Monday, 13 June 2011

Review:- Muriel BARBERY – “The Elegance of the Hedgehog”

(Translated Alison Anderson)
Year Published: - 2006 in France as L’élégance du Hérisson
Where the book was from:- A Christmas gift
ISBN: - 978-1-906040-18-5
Pages: - 320pp
Genre: - General Fiction
Location:- Paris
How I came across it: - Read a blog review
Rating: - ***** *****

One sentence summary:- The concierge of a block of wealthy person’s flats lets us in on a little secret – despite her dowdy appearance, peasant background and grumpy manners she’s an autodidact who has found an ideal hiding place. Meanwhile (OK that’s two sentences!) a twelve year old would-be suicide in one of the flats is trying to find a purpose in life.

Describe the plot without giving anything away:- Renée, the fifty plus concierge of a Parisian apartment block, is a widow and appears to the residents as a typical example of her genre – uneducated, miserable and uncultivated. Once her door is closed and the TV is blasting away as her means of convincing them they are right (whilst she hides in her quiet back room) she enjoys her passions of art, culture, literature and the examination of the human condition. Her only friend is a Portuguese immigrant – an aristocrat by nature if not birth - who cleans a couple of the flats and shares tea with her. After many years thus hidden away she finds her mask slipping and begins to make a few mistakes which cause her employers to regard her in a new light. Fortunately a concierge only merits a momentary second thought so the slips are not too much of a problem at first.
In one of the posh flats above Renée, a twelve year old girl, Paloma Josse, has decided that the futility of life merits her ending it on her thirteenth birthday – and setting fire to the flat in the process.

Then the death of one of the privileged residents causes a revolution at number 7 Rue de Grenelle. (Grenelle means wooded area where rabbits live – no coincidence I feel).

General comments:- I defy anyone to read this book without being deeply moved. The skilful portrayal of humans with all their failings and the philosophy suggests there may be redemption to be found in literature, culture and, above all, human relationships. Just may be!
The translator, Alison Anderson, deserves a mention for the skill with which she has captured some of the original concepts without making them seem obviously translated and without losing anything of the


People aim for the stars and they end up like goldfish in a bowl. I wonder if it wouldn’t be simpler just to teach children right from the start that life is absurd.

Olympe takes a breath before reaching the best part of the story – ‘she displayed mildly haemorrhagic urine!’ Dear God, this is good. If she had said, There was blood in her pee, the story would have been over in no time. But Olympe, cloaking her cat doctor’s uniform with emption, has also adopted the terminology,. I have always found great delight in in hearing people speak like this…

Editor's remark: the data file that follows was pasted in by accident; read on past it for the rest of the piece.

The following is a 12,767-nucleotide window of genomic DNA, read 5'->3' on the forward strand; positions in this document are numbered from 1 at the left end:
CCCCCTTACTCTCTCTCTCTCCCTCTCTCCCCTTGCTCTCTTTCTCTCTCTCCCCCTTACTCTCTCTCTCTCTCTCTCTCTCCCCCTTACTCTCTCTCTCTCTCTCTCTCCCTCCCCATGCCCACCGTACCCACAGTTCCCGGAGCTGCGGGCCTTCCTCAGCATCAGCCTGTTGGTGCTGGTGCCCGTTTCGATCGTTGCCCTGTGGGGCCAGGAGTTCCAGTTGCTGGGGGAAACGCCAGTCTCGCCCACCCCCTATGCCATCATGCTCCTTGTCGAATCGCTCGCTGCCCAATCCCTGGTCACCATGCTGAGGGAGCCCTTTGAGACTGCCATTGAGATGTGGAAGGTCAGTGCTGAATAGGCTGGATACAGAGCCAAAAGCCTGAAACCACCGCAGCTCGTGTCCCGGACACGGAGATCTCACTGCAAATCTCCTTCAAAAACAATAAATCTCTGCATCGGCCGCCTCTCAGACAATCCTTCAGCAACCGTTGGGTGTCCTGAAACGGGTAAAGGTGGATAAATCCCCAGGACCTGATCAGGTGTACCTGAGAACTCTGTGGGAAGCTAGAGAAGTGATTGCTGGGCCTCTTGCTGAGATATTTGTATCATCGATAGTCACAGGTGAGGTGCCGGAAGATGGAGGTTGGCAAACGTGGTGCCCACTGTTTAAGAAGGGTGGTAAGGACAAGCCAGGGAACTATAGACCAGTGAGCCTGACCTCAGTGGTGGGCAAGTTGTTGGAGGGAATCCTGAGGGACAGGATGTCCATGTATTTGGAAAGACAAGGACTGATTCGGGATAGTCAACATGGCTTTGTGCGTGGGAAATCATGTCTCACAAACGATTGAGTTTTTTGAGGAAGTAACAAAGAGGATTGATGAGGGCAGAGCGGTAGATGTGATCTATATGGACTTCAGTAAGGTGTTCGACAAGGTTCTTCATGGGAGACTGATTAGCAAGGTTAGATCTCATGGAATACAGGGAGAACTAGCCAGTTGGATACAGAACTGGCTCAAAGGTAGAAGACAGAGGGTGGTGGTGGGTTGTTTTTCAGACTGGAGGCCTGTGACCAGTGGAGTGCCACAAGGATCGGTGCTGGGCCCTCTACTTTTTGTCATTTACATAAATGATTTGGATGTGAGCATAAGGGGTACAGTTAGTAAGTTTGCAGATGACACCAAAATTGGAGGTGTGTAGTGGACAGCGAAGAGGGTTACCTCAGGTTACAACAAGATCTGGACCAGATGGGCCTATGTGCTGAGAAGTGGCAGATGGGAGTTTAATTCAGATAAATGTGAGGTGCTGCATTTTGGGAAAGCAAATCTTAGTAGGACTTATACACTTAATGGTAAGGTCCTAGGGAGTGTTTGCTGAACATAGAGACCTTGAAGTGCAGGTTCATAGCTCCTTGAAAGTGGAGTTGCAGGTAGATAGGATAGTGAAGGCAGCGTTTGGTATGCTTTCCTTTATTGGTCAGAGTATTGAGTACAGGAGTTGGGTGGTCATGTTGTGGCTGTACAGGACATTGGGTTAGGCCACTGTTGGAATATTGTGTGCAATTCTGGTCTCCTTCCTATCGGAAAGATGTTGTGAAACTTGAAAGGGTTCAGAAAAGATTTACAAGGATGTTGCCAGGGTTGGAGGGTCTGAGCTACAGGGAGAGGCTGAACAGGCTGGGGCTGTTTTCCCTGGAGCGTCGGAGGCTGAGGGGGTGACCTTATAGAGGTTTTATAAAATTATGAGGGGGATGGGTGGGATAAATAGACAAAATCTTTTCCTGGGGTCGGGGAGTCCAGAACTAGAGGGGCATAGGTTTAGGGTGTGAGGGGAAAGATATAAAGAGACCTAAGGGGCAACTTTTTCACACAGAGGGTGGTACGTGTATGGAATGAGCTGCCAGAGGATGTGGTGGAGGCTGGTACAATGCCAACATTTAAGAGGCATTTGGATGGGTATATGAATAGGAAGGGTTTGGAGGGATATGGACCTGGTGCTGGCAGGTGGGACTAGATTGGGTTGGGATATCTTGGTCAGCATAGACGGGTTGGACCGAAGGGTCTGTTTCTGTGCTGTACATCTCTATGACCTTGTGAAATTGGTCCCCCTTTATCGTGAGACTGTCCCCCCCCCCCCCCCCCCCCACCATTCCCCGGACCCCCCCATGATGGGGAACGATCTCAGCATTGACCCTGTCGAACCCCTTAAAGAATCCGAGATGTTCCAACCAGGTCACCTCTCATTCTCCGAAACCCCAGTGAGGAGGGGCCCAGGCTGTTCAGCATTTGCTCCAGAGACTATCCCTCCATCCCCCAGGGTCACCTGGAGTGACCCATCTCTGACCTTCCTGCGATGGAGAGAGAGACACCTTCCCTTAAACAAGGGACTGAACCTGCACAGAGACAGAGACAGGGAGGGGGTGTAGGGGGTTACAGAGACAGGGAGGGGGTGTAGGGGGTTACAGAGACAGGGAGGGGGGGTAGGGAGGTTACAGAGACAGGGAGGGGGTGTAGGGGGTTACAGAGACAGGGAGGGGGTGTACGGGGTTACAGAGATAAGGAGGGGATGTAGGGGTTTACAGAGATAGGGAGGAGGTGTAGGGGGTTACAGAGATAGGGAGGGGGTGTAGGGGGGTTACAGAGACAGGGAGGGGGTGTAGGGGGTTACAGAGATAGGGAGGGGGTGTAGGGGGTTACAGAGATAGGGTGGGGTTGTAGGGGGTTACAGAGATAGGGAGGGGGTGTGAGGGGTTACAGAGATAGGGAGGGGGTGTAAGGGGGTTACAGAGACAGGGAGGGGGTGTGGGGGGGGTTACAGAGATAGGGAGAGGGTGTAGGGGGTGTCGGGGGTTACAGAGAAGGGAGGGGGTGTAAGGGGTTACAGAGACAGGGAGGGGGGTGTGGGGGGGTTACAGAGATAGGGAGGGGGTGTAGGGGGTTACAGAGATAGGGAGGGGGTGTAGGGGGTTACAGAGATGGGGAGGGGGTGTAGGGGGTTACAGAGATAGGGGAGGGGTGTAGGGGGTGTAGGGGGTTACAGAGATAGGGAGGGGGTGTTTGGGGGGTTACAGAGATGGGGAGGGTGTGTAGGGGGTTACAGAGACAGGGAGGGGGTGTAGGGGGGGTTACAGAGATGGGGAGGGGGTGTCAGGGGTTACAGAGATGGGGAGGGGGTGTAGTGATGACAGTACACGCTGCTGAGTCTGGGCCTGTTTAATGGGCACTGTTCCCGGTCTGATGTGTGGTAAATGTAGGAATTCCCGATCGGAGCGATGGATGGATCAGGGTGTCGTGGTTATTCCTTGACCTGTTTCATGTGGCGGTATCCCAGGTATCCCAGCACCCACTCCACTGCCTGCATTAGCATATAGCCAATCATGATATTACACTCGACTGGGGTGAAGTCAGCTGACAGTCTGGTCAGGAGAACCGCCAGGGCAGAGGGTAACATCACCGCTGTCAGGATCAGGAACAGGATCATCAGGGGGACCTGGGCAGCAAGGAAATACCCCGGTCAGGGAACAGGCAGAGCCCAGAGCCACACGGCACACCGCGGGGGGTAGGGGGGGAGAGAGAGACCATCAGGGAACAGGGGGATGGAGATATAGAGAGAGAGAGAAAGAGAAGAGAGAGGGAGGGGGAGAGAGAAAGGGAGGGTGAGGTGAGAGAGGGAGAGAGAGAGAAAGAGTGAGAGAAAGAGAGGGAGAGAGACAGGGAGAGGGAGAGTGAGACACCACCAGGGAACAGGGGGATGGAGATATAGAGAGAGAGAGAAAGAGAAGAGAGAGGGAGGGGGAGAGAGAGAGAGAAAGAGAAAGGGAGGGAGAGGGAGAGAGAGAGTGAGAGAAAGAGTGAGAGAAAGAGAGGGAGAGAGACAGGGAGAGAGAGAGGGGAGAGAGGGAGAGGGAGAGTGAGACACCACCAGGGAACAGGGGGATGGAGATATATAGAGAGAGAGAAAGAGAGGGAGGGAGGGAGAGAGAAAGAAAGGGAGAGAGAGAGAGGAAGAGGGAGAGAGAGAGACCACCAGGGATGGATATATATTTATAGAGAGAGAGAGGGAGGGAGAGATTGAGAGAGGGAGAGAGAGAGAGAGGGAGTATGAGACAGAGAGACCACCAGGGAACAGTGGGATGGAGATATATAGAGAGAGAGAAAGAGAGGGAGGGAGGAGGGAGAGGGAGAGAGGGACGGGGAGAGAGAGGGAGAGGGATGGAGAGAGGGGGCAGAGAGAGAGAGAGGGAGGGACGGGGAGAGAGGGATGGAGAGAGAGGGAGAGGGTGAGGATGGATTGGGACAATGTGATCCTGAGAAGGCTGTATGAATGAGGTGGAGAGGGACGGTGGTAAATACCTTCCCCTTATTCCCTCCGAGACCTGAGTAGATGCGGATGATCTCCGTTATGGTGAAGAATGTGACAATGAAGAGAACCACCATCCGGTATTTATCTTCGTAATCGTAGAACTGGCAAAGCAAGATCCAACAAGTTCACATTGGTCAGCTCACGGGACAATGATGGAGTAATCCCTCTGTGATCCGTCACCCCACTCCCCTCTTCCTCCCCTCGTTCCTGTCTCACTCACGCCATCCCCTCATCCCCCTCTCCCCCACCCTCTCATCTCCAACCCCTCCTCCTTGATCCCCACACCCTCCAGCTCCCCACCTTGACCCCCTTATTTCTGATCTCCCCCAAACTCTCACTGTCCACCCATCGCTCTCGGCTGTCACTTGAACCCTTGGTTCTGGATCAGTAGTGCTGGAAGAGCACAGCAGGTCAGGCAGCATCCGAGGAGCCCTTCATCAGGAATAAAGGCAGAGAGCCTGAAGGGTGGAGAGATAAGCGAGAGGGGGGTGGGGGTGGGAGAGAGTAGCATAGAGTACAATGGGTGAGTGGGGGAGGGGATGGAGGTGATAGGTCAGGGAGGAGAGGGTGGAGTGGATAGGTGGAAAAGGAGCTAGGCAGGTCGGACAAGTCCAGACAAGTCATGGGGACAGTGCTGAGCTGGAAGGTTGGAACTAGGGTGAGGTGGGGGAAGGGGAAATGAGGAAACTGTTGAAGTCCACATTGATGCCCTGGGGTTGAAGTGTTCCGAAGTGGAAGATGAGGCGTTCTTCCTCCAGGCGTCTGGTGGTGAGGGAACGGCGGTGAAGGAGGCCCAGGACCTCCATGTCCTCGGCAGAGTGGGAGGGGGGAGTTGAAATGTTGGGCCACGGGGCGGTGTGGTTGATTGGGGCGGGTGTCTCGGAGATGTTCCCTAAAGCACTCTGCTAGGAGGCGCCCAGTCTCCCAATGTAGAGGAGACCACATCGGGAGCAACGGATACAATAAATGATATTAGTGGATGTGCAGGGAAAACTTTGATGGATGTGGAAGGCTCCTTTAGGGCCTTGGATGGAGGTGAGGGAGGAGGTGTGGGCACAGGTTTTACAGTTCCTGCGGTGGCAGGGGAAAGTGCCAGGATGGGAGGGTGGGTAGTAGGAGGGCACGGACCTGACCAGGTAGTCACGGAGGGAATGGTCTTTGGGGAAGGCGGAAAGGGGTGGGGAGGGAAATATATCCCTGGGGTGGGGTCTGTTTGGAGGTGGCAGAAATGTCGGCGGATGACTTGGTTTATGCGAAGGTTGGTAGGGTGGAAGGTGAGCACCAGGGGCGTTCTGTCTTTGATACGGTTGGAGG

And on the way home I thought pity the poor in spirit who know neither the enchantment nor the beauty of language.

I untie the string and tear the paper. It’s a book, a fine edition bound in navy-blue leather of a coarse texture that is very wahi. In Japanese wahi means ‘an understated form of beauty, a quality of refinement masked by rustic simplicity’. I’m not really sure what this means but this binding is most definitely wahi.

As far as I can see, only psychoanalysts can compete with Christians in their love of drawn-out suffering.

I still find it very difficult to believe that florists and hairdressers are not parasites, the former living off nature, which belongs to everyone, the latter performing with an outlandish amount of play-acting and smelly products a task which I can expedite in my own bathroom with a pair of well-shaped scissors.

Fine lingerie is already an interesting name. What else would it be – coarse lingerie? Anyway, what it means, in fact, is sexy lingerie; you won’t find your grandmother’s sturdy old cotton drawers in a place like this.

For the first time in my life I understood the meaning of the word ‘never’. And it’s really awful. You say the word a hundred times a day but you don’t really know what you’re saying until you’re faced with a real ‘never again’.

- Muriel Barbery was born in 1969. Barbery entered the École Normale Supérieure de Fontenay-Saint-Cloud in 1990 and obtained her agrégation in philosophy in 1993. She then taught philosophy at the Université de Bourgogne, in a lycée, and at the Saint-Lô IUFM (teacher training college). L'Élégance du hérisson was her second novel. The first, Une Gourmandise, which appeared in Anderson's English translation as Gourmet Rhapsody in 2009 also briefly featured Renee. L'Élégance du hérisson (translated into English by Alison Anderson as The Elegance of the Hedgehog) topped the French best-seller lists for 30 consecutive weeks and was reprinted 50 times. It has sold over 2 million copies.

1 comment:

  1. I enjoyed this book very much as well, see my review here:
    I also just read her 2nd book, translated by the same person:
    On my review, I put the link to an amazon interview of both Barbery and her translator. very interesting.
    Emma @ Words And Peace


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